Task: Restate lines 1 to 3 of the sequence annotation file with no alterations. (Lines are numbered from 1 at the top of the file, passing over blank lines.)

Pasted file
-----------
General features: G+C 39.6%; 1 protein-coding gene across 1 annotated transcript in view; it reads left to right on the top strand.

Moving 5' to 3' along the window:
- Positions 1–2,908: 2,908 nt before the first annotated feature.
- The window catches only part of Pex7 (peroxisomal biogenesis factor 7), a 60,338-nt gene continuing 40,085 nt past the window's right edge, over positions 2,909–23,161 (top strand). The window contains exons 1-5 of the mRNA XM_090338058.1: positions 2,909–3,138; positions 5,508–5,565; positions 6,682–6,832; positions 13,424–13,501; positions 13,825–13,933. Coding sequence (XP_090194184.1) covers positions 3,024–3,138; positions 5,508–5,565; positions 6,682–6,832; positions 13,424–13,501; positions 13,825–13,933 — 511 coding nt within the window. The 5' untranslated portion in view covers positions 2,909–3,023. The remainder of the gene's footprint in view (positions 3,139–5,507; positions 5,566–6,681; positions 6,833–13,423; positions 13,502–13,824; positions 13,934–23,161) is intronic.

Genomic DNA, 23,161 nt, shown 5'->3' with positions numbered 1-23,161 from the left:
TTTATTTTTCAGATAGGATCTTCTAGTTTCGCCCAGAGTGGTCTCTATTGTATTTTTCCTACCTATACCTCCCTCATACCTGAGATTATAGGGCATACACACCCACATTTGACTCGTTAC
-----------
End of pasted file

General features: G+C 39.6%; 1 protein-coding gene across 1 annotated transcript in view; it reads left to right on the top strand.

Moving 5' to 3' along the window:
- Positions 1–2,908: 2,908 nt before the first annotated feature.